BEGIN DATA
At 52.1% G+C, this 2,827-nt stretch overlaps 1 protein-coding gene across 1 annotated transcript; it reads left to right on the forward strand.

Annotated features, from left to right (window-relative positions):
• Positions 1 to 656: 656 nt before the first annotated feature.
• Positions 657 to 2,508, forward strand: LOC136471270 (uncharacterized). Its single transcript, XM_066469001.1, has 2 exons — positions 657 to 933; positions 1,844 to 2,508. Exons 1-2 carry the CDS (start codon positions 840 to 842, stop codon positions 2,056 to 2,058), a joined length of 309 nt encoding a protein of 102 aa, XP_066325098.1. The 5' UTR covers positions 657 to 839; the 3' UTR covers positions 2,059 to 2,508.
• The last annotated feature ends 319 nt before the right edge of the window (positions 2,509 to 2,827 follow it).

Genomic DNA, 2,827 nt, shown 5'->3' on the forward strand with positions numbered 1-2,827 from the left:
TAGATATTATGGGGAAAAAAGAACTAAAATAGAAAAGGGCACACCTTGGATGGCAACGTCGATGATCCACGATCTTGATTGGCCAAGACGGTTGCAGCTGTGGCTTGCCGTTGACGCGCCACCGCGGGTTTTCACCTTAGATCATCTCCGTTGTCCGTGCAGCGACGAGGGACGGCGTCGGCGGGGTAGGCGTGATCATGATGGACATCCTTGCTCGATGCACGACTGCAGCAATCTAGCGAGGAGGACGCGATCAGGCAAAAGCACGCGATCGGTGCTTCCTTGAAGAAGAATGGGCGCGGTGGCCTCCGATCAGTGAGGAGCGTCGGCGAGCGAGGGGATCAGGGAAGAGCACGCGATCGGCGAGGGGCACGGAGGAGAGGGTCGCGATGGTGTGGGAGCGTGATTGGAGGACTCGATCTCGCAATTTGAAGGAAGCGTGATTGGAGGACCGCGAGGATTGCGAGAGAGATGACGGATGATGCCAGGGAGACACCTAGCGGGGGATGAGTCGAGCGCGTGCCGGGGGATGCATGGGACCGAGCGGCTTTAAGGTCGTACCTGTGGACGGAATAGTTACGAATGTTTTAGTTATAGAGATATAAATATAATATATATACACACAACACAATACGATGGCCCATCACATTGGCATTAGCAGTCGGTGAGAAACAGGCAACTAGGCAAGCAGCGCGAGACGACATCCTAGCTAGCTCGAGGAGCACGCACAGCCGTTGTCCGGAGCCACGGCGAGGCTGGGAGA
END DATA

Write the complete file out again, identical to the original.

At 52.1% G+C, this 2,827-nt stretch overlaps 1 protein-coding gene across 1 annotated transcript; it reads left to right on the forward strand.

Annotated features, from left to right (window-relative positions):
• Positions 1 to 656: 656 nt before the first annotated feature.
• Positions 657 to 2,508, forward strand: LOC136471270 (uncharacterized). Its single transcript, XM_066469001.1, has 2 exons — positions 657 to 933; positions 1,844 to 2,508. Exons 1-2 carry the CDS (start codon positions 840 to 842, stop codon positions 2,056 to 2,058), a joined length of 309 nt encoding a protein of 102 aa, XP_066325098.1. The 5' UTR covers positions 657 to 839; the 3' UTR covers positions 2,059 to 2,508.
• The last annotated feature ends 319 nt before the right edge of the window (positions 2,509 to 2,827 follow it).

Genomic DNA, 2,827 nt, shown 5'->3' on the forward strand with positions numbered 1-2,827 from the left:
TAGATATTATGGGGAAAAAAGAACTAAAATAGAAAAGGGCACACCTTGGATGGCAACGTCGATGATCCACGATCTTGATTGGCCAAGACGGTTGCAGCTGTGGCTTGCCGTTGACGCGCCACCGCGGGTTTTCACCTTAGATCATCTCCGTTGTCCGTGCAGCGACGAGGGACGGCGTCGGCGGGGTAGGCGTGATCATGATGGACATCCTTGCTCGATGCACGACTGCAGCAATCTAGCGAGGAGGACGCGATCAGGCAAAAGCACGCGATCGGTGCTTCCTTGAAGAAGAATGGGCGCGGTGGCCTCCGATCAGTGAGGAGCGTCGGCGAGCGAGGGGATCAGGGAAGAGCACGCGATCGGCGAGGGGCACGGAGGAGAGGGTCGCGATGGTGTGGGAGCGTGATTGGAGGACTCGATCTCGCAATTTGAAGGAAGCGTGATTGGAGGACCGCGAGGATTGCGAGAGAGATGACGGATGATGCCAGGGAGACACCTAGCGGGGGATGAGTCGAGCGCGTGCCGGGGGATGCATGGGACCGAGCGGCTTTAAGGTCGTACCTGTGGACGGAATAGTTACGAATGTTTTAGTTATAGAGATATAAATATAATATATATACACACAACACAATACGATGGCCCATCACATTGGCATTAGCAGTCGGTGAGAAACAGGCAACTAGGCAAGCAGCGCGAGACGACATCCTAGCTAGCTCGAGGAGCACGCACAGCCGTTGTCCGGAGCCACGGCGAGGCTGGGAGA